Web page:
In Cry, the beloved country, Alan Paton tells the story of his journey across Africa, his experiences with the colonized Africa, and the destruction of the beautiful, pre-colonialism native land of Africa. Heart of Darkness also tells the story of a man and his experiences with colonialism, but a man who comes from a different time period and a very different background than Alan Paton’s Stephen Kumalo. Although, both Joseph Conrad and Alan Paton portray the colonized areas as very negative, death filled, and sinful places, it is when one analyzes the descriptions of the native lands of Africa that the authors reasons for their disapproval of colonialism are truly revealed. When comparing the writing styles of Alan Paton and Joseph Conrad, their descriptions of the land and the people in both works reveal their different attitudes and views towards colonialism. While Paton and Conrad ultimately oppose colonialism, Paton is concerned with the disappearance of African tribal tradition, whereas Conrad is concerned with the perceived corruption of the white colonists. There are many contributors to the different attitudes and viewpoints projected by Paton and Conrad including the time period they were born in and their different backgrounds. Alan Paton and Joseph Conrad come from different time periods, which meant very different periods of colonialism. Joseph Conrad began writing Heart of Darkness in in 1890, during the beginning stages of colonialism, after he began his own journey through the heart of Africa. Alan Paton, on the other hand, began writing his novel in 1947 when he began to see the effects of colonialism affecting his own home. The difference in time between the books may have had an affect on the outlook of the... ... middle of paper ... ...ca there are no major differences between black and white, there is only the divine and magnificent land. After exploring the backgrounds of Joseph Conrad and Alan Paton, we realize the differences in their upbringings and how that may have had an effect on their outlooks of Africa. These authors grew up in completely different settings in completely different time periods; Joseph Conrad in a predominantly white area amongst those who would be the colonists of Africa in the future, and Alan Paton in the Africa itself amongst those who the colonization affected most greatly. These factors contribute to the different viewpoints that are apparent in their respective works. From analyzing the content of their writings, it is apparent that, although, both authors have the same overall opinion of colonialism, these opinions are due to two very different reasons.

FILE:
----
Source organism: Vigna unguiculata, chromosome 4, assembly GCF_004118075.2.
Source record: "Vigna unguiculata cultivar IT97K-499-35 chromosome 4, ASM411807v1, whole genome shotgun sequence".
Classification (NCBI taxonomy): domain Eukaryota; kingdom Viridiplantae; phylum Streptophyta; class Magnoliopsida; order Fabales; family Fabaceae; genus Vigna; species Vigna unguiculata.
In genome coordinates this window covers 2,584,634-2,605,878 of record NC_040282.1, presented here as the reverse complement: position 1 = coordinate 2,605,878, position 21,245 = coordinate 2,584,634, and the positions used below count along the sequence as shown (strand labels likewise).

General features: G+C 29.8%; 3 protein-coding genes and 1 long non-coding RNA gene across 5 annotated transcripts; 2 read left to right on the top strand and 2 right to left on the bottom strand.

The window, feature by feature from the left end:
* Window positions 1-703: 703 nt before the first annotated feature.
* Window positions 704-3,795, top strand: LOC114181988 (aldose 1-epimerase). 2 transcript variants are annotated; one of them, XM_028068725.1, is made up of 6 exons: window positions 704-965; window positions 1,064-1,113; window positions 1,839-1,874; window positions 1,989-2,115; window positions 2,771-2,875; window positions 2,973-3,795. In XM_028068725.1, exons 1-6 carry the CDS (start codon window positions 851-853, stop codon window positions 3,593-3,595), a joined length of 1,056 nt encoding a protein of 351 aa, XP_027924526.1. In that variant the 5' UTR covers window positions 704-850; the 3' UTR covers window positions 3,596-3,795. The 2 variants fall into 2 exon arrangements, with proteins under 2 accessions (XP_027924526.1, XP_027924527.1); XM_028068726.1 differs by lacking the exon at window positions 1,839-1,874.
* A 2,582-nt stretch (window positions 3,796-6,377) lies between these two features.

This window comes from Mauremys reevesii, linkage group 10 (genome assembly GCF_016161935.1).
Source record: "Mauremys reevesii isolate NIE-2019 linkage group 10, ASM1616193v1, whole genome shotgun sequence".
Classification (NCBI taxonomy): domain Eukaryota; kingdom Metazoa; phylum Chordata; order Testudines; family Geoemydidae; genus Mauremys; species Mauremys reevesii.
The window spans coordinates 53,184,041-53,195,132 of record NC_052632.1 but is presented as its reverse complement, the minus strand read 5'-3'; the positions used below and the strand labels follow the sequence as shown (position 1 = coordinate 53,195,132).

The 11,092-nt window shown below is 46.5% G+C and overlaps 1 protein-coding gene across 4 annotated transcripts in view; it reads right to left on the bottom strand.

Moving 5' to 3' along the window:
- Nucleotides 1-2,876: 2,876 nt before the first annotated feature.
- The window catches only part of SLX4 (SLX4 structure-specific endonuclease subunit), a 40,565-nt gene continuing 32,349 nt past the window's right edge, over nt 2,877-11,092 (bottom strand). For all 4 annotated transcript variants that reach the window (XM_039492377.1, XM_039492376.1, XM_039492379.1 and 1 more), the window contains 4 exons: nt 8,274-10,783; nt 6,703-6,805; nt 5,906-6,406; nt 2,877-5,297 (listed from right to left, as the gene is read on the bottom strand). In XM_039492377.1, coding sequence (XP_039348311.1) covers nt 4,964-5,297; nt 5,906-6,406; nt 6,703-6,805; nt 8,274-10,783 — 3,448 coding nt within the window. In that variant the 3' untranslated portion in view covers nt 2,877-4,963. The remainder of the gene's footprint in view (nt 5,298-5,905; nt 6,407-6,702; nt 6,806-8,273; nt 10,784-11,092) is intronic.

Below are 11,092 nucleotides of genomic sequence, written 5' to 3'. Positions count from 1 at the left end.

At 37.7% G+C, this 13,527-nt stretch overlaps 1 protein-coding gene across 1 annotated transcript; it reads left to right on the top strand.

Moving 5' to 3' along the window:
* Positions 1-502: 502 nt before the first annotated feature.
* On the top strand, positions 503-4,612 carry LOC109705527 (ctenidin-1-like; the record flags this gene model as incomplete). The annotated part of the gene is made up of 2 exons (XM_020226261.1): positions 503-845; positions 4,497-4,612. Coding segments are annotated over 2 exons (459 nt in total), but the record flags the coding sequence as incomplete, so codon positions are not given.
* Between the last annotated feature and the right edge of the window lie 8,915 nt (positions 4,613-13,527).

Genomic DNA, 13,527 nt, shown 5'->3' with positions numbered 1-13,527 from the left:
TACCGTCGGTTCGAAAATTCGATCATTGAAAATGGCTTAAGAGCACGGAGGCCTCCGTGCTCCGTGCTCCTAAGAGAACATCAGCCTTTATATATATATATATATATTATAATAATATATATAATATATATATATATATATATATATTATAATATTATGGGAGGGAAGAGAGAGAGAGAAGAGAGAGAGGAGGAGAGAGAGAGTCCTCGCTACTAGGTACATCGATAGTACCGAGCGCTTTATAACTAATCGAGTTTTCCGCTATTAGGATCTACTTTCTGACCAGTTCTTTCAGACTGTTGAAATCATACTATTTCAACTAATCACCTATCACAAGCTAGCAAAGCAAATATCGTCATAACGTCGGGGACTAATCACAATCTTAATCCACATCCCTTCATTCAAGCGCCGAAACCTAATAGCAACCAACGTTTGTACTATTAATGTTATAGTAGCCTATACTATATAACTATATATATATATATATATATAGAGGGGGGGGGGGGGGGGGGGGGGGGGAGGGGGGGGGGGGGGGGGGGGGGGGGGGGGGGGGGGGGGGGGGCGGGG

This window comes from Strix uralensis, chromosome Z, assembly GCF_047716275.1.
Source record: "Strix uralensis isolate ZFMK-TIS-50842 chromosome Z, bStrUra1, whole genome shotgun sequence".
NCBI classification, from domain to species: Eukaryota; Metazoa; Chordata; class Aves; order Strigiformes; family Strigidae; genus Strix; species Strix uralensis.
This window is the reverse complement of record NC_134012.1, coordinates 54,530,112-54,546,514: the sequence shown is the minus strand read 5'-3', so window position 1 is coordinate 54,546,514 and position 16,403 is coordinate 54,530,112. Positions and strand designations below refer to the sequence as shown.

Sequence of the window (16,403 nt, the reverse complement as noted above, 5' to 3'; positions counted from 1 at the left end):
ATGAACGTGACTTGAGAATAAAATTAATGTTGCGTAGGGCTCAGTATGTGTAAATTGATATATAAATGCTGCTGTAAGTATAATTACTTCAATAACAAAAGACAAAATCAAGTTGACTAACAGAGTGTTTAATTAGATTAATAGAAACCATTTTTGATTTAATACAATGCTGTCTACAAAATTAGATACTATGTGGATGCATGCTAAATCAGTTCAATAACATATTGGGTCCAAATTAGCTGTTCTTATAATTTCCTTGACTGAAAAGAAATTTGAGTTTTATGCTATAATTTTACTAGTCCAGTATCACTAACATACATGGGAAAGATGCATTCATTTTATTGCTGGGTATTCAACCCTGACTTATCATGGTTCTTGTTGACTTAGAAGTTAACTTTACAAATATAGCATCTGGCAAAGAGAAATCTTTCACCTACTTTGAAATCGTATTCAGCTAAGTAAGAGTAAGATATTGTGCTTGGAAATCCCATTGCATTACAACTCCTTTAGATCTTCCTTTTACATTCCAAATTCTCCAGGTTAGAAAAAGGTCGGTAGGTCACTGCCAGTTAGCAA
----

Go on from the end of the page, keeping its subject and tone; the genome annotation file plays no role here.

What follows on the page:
...ric, and blatantly naïve accounts by Joseph Conrad in his Heart of Darkness, Achebe brings to light the level of sophistication and complexity of pre-colonial societies. Rich with institutions of governance and traditions of belief, Achebe counters Conrad in the claim that Africa was a primitive and empty land that simply was the antithesis to Western society. Through the character of the District Commissioner, Achebe makes this ignorance of Igbo society - and pre-colonial civilizations in general – abundantly clear. After written an entire novel on the intricate life of Okonkwo up until his symbolic suicide, the District Commissioner – just as Joseph Conrad – encounters the protagonist and synthesizes his life – albeit his death - to a couple paragraphs. Only in the perspective of those with in pre-colonial Africa do we truly see how things really just fell apart.